Pearl importers in consumer countries, and the trade associations they constitute, have recommended limiting the use of the term keshi to ocean pearls, and banning its use for freshwater pearls. This is justified to some extent by the fact that ocean pearl keshi were known as a product for some years before their freshwater counterparts. Japanese language usage of keshi certainly includes freshwater pearls. It has always been a generic term, not a trademark, and its application to freshwater pearls by the Chinese is based on visual similarity that is quite close. Restrictions proposed would likely be futile, but would do nothing to resolve the ambiguity among various ocean pearl sources (Akoya, Southsea Kasumi, Tahitian) that can be eliminated by using keshi only in conjunction with mollusc name/species and/or provenance.
Chinese use of keshi for freshwater pearls is generally limited to those from a second (or subsequent) harvest. These differ considerably from the plump, full shapes of first-harvest freshwater pearls, which grow during a young mussel's growth period, when nacre production is at its peak. Older mussels produce nacre more slowly, and second-harvest freshwater pearls (if not nucleated) are generally flat and often thin, with concavities and texture mostly absent from first-harvest pearls. Curiously, the Chinese use keshi to differentiate between two distinct products, while Japanese usage, requiring only the absence of a nucleus, is equally applicable to both.
Nature vs. Nurture Controversy
Because it is impossible to determine whether an individual keshi pearl grew serendipitously or as a result of mantle tissue insertion, they are all classified as cultivated/cultured pearls. It is possible to speculate on the likelihood of keshi pearls from various cultivations based on supply and demand. Tiny “seed” pearls (<2mm) occur commonly in all types of molluscs used for pearl cultivation, both ocean and freshwater, thus there has never been a need to find a way to cultivate tiny sizes. Japan Akoya pearl production generated large numbers of tiny keshi pearls, the value of which was mostly in the labor-intensive processing, so there is little or no incentive to cultivate extra keshi. Southsea pearls on the other hand are farmed in larger molluscs, and keshi from these may reach considerable size and value. Freshwater cultivators in pre-1985 Japan commonly used up bits of active mantle tissue left over from in-body bead nucleation by slipping a few keshi into the mantle. Now the market of those keshi farmed in China is so low that they discard the leftovers rather than expending even a tiny fraction of their mussels' strength on producing freshwater keshi.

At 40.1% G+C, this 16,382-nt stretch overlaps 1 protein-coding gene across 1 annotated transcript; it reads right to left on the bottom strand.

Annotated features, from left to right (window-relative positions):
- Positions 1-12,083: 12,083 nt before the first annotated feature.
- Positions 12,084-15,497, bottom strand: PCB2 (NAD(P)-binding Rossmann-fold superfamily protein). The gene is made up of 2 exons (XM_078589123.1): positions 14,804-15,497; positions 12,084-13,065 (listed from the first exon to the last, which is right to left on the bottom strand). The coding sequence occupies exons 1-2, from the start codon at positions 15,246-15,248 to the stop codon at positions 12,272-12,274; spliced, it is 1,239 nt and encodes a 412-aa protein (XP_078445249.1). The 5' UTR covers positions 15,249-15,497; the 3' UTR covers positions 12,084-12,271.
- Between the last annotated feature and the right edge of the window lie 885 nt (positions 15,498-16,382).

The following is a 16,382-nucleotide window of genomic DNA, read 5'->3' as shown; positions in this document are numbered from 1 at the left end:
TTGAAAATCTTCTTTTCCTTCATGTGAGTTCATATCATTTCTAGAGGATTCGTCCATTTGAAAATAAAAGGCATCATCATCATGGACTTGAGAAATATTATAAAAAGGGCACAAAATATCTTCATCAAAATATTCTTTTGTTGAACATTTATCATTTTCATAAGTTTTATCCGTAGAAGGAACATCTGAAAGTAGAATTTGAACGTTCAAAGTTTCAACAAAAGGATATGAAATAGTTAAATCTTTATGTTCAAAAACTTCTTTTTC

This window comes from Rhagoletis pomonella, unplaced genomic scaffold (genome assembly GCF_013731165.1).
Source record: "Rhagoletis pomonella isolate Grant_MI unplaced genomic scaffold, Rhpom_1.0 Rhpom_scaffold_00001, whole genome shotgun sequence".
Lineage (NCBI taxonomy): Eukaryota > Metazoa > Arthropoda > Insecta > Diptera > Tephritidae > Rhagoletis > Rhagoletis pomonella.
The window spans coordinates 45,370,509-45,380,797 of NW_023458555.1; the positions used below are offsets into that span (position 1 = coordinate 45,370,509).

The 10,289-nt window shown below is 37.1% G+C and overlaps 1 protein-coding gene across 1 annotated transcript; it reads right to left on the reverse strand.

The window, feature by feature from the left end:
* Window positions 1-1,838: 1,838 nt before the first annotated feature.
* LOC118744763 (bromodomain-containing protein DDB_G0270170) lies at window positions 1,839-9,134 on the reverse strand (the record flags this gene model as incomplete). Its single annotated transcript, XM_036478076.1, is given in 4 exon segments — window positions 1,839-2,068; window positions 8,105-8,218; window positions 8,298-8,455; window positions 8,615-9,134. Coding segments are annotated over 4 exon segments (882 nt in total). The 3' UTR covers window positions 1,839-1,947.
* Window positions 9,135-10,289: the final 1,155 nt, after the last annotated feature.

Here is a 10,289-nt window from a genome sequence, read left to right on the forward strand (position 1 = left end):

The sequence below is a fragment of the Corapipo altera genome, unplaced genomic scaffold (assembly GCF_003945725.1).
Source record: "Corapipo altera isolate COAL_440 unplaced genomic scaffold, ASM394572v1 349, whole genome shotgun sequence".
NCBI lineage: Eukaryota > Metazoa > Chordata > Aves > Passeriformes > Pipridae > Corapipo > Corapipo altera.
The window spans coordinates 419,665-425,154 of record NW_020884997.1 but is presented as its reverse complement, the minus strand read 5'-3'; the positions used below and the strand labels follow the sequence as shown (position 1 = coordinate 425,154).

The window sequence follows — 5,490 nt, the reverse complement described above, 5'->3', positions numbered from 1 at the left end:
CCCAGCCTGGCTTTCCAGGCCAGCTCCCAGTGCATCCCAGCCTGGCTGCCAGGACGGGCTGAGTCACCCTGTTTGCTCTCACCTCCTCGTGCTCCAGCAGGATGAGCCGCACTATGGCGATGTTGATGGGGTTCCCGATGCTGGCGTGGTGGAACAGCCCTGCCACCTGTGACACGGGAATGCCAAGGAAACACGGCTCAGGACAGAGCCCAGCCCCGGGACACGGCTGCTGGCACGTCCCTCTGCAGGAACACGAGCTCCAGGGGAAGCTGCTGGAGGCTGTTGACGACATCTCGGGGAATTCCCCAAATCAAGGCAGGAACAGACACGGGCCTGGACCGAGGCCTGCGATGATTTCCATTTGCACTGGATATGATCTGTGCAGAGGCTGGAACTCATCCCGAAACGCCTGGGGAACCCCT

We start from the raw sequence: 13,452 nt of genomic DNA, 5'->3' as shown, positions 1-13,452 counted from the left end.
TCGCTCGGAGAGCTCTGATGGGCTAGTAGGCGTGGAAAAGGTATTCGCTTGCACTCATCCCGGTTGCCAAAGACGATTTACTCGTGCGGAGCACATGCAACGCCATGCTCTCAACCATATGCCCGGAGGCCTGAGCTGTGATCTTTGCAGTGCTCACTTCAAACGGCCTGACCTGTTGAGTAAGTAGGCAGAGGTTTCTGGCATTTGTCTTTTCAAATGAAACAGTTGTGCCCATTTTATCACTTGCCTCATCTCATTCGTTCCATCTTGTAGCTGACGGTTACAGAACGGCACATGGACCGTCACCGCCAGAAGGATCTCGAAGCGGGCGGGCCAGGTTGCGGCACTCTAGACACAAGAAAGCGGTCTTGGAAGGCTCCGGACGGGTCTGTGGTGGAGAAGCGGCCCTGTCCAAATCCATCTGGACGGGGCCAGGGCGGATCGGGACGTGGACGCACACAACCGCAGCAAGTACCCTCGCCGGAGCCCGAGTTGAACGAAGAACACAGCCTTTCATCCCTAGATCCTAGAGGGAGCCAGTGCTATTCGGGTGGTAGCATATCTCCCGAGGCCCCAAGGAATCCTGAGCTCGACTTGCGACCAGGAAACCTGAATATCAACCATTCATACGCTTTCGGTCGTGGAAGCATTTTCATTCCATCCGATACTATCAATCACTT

Freshwater keshi pearls from China are for the most part unquestionably cultivated, but in an indirect way. Active mantle tissue grafts in a mussel's mantle are needed in order for the first harvest of pearls (pearls NOT considered keshi by most Chinese dealers) to grow. Except for the insertion of nuclei in selected pearl sacs to make coin pearls and bead-nucleated “flame” pearls, keshi pearls will grow without any further intervention following the careful harvesting of the first round of pearls. Since mussels may live for many years, the process may be repeated; however the amount of nacre produced continuously falls with age, and most cultivators harvest only twice.
Keshi pearls consist of solid nacre, and tend to have high luster as a result. All nacre colors typical of the mollusc under cultivation may be represented among keshi pearls harvested from the same, but in the case of Akoya pearls a larger portion of keshi is usually grey than of bead-nucleated pearls.